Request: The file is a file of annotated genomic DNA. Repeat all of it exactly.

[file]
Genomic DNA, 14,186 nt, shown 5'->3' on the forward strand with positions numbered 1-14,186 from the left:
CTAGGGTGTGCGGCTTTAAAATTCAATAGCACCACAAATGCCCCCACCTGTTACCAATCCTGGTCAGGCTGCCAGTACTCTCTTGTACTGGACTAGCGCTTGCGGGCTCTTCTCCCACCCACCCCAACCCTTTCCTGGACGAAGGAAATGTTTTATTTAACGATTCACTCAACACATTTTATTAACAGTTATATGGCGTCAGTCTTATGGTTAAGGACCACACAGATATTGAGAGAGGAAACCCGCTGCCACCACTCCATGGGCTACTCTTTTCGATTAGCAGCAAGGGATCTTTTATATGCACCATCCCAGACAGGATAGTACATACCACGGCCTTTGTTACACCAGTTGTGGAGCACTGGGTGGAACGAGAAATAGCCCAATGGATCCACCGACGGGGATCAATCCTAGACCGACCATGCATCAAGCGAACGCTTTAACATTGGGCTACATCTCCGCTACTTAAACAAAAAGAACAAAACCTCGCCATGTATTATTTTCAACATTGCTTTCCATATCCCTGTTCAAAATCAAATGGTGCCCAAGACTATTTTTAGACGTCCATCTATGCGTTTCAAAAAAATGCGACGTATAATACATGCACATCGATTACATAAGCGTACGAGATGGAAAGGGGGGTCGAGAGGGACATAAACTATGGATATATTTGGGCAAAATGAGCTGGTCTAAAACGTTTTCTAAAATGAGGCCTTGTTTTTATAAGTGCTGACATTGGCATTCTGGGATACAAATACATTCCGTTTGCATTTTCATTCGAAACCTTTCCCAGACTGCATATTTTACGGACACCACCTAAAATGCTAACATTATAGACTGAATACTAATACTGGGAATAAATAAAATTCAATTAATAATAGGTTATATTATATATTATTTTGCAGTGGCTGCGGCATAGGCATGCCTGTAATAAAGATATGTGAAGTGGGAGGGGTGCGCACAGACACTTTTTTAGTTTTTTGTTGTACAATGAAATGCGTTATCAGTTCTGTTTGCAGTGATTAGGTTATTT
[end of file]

Genomic DNA, 14,186 nt, shown 5'->3' on the forward strand with positions numbered 1-14,186 from the left:
CTAGGGTGTGCGGCTTTAAAATTCAATAGCACCACAAATGCCCCCACCTGTTACCAATCCTGGTCAGGCTGCCAGTACTCTCTTGTACTGGACTAGCGCTTGCGGGCTCTTCTCCCACCCACCCCAACCCTTTCCTGGACGAAGGAAATGTTTTATTTAACGATTCACTCAACACATTTTATTAACAGTTATATGGCGTCAGTCTTATGGTTAAGGACCACACAGATATTGAGAGAGGAAACCCGCTGCCACCACTCCATGGGCTACTCTTTTCGATTAGCAGCAAGGGATCTTTTATATGCACCATCCCAGACAGGATAGTACATACCACGGCCTTTGTTACACCAGTTGTGGAGCACTGGGTGGAACGAGAAATAGCCCAATGGATCCACCGACGGGGATCAATCCTAGACCGACCATGCATCAAGCGAACGCTTTAACATTGGGCTACATCTCCGCTACTTAAACAAAAAGAACAAAACCTCGCCATGTATTATTTTCAACATTGCTTTCCATATCCCTGTTCAAAATCAAATGGTGCCCAAGACTATTTTTAGACGTCCATCTATGCGTTTCAAAAAAATGCGACGTATAATACATGCACATCGATTACATAAGCGTACGAGATGGAAAGGGGGGTCGAGAGGGACATAAACTATGGATATATTTGGGCAAAATGAGCTGGTCTAAAACGTTTTCTAAAATGAGGCCTTGTTTTTATAAGTGCTGACATTGGCATTCTGGGATACAAATACATTCCGTTTGCATTTTCATTCGAAACCTTTCCCAGACTGCATATTTTACGGACACCACCTAAAATGCTAACATTATAGACTGAATACTAATACTGGGAATAAATAAAATTCAATTAATAATAGGTTATATTATATATTATTTTGCAGTGGCTGCGGCATAGGCATGCCTGTAATAAAGATATGTGAAGTGGGAGGGGTGCGCACAGACACTTTTTTAGTTTTTTGTTGTACAATGAAATGCGTTATCAGTTCTGTTTGCAGTGATTAGGTTATTT